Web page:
Tauba Auerbach, an artist featured in the recent Walker exhibitions Lifelike and 75 Gifts for 75 Years, founded Diagonal Press in 2013 with the intention of creating “publications in open editions,” where “nothing [is] signed or numbered.” The objectives were a clear rebellion to the inner workings of the art world with which Auerbach had grown weary. Since its inception, the publishing imprint has released a steady stream of books and multiples, ranging from pins and rolling papers to type specimens and manipulatives. The press operates at an interesting intersection between spirituality and accessibility. Auerbach regards the book as a “vessel of insight,” often using the form to explore and question new dimensions. At the same time, Diagonal Press has an underpinning of DIY principals that shape elements from its production to distribution. In the conversation below, I chat with Auerbach about the advantages of the book space, her interest in typography, and her exploration of dimensional multiplicity.
Ben Schwartz (BS)
When did you start Diagonal Press? How did you become interested in publishing as part of your art practice?
Tauba Auerbach (TA)
I started it in 2013. I’d always made zines and books, but I also always have these other things I’ve done which don’t really fit into exhibitions, and I wanted a space that could hold this constellation of other outputs. I was also annoyed and disheartened by the business of art and wanted to take a stab at creating a more direct and welcoming exchange of art for money.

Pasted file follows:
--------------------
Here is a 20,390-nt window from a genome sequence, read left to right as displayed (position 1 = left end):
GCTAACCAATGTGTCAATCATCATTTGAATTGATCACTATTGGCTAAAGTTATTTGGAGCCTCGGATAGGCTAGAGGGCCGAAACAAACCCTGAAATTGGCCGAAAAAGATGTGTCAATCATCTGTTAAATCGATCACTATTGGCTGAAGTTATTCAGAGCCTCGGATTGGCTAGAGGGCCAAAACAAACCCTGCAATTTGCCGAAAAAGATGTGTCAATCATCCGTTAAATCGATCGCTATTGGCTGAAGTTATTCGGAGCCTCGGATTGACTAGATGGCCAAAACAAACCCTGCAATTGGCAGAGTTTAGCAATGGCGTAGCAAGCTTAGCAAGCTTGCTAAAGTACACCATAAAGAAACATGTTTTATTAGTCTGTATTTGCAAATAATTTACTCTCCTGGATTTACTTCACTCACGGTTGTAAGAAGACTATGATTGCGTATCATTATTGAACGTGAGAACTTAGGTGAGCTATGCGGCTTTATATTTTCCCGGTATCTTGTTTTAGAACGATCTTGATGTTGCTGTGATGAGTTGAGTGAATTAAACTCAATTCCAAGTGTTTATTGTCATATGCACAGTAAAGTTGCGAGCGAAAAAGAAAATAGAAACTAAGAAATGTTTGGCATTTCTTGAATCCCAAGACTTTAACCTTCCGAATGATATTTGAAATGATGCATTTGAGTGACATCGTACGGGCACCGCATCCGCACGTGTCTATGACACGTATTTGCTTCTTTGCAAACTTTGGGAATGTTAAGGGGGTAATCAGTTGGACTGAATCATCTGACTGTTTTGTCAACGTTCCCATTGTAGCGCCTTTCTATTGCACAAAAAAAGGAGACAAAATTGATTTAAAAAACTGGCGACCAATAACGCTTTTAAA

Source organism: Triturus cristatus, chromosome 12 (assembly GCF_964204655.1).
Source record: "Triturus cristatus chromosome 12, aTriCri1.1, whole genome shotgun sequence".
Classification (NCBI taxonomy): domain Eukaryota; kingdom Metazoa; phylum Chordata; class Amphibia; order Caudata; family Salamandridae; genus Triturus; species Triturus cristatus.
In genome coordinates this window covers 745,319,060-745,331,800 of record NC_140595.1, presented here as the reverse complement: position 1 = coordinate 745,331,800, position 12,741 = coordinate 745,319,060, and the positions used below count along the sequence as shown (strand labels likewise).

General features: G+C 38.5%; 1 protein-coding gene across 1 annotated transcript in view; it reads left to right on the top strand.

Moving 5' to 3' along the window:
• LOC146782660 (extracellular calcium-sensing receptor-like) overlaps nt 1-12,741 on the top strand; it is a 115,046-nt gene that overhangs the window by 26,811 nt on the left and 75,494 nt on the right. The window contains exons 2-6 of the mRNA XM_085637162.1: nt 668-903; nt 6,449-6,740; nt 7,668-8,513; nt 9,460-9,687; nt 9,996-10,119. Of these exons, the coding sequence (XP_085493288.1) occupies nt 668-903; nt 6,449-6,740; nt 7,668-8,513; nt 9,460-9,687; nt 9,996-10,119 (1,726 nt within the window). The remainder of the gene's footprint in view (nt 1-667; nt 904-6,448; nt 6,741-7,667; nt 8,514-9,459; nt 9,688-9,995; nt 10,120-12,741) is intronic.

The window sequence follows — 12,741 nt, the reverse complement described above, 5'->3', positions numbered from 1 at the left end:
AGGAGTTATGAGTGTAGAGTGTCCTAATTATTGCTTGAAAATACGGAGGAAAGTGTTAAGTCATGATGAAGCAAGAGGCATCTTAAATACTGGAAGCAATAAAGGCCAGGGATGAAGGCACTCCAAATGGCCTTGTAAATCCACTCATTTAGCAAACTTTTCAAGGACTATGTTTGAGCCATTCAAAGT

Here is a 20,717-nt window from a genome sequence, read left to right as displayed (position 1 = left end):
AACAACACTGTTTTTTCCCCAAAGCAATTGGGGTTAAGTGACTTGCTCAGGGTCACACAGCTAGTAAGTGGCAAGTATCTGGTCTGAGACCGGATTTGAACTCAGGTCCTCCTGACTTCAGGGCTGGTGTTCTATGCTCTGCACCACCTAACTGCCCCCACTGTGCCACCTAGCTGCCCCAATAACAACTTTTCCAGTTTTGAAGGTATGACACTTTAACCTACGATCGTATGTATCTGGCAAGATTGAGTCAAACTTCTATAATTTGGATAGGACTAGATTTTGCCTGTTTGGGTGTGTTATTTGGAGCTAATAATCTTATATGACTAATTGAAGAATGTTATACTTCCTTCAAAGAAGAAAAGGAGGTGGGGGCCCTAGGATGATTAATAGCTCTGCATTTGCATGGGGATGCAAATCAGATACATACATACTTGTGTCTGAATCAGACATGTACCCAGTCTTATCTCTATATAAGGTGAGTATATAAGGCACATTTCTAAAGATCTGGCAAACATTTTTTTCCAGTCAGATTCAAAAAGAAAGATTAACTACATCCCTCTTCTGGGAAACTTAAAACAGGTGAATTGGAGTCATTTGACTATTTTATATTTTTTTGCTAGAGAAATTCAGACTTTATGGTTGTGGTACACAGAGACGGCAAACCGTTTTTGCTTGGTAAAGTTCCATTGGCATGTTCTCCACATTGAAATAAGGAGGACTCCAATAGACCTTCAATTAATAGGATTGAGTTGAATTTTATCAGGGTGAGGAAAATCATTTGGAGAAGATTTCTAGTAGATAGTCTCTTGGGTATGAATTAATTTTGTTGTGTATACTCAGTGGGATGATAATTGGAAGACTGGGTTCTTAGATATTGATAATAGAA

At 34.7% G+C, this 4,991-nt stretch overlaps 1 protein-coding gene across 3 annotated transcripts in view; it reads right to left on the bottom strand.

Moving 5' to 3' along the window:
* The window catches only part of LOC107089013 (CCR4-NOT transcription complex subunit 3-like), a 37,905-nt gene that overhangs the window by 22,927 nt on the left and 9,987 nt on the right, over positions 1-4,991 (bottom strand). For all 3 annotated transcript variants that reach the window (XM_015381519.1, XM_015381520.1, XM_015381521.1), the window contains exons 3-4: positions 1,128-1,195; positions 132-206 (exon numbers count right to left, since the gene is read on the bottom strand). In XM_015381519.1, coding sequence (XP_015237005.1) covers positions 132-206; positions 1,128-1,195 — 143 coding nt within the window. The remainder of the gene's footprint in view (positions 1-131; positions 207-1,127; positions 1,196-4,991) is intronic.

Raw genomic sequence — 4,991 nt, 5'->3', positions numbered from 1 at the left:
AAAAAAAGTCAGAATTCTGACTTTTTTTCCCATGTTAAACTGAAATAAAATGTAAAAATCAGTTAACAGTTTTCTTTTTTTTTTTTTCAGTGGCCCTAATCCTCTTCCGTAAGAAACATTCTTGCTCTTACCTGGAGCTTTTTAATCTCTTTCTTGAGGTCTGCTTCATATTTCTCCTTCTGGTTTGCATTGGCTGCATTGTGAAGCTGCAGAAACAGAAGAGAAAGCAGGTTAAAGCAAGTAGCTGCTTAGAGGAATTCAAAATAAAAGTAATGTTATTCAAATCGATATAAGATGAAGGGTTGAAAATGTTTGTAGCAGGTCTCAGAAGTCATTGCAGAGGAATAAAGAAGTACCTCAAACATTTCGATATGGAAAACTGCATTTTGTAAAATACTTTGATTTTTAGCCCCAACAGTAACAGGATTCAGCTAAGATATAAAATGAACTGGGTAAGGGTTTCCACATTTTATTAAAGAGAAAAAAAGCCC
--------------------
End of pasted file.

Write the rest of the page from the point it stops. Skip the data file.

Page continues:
What does the book space provide you that may be different than the picture plane? I can’t help but see this question connected to the point in your mission: “The diagonal line is the Z axis in a 2D drawing— the dimension that comes off the plane.”
I have a few answers to that!
First, I just think the book has a lot to offer in terms of dimensional exploration. Like in a “regular” book, you have words in a line (1D), which are arranged into planes (2D) and bound into volumes (3D). I’m interested in what a dimension actually is, curious if (or rather, pretty convinced that) there are others, and so the book is a just a great resource and opportunity in its dimensional multiplicity.
The format is also pretty rich for exploring one of my other fascinations—interlocking structures—because that’s what all bindings essentially are.
And the book as a form is just charged, having been a vessel of insight, symbolic innovation, propaganda, and dozens of other big human things.
Many editions from Diagonal Press are type specimens. Could you talk about your interest in typography?
I’ve basically just always been extremely into lettering. I was obsessed with my handwriting as a child and had a variety of fonts I would use in various journals and for schoolwork. I was totally preoccupied with graffiti for years, made a living as a sign painter for three. I don’t know, I just always find myself making up fonts for various things. For a decade I made calendars to give as New Year’s gifts to lots of friends, and I’d always make a new font for that.
I like to support my friends who are wonderful musicians by doing album art for them sometimes, and often that involves making a special font for that person or project. I think letter styles are a crucial part of how a language lives in the world, and I love seeing the human hand in words. Right now I’m doing a regular calligraphy practice.
The fonts often adhere strictly to a grid, taking a particular graphic move and bending it to create a letterform. They seem to blur the boundaries between pattern and legibility. When you are working on a font, how do you balance formal aspects and readability? Do you prioritize one over the other?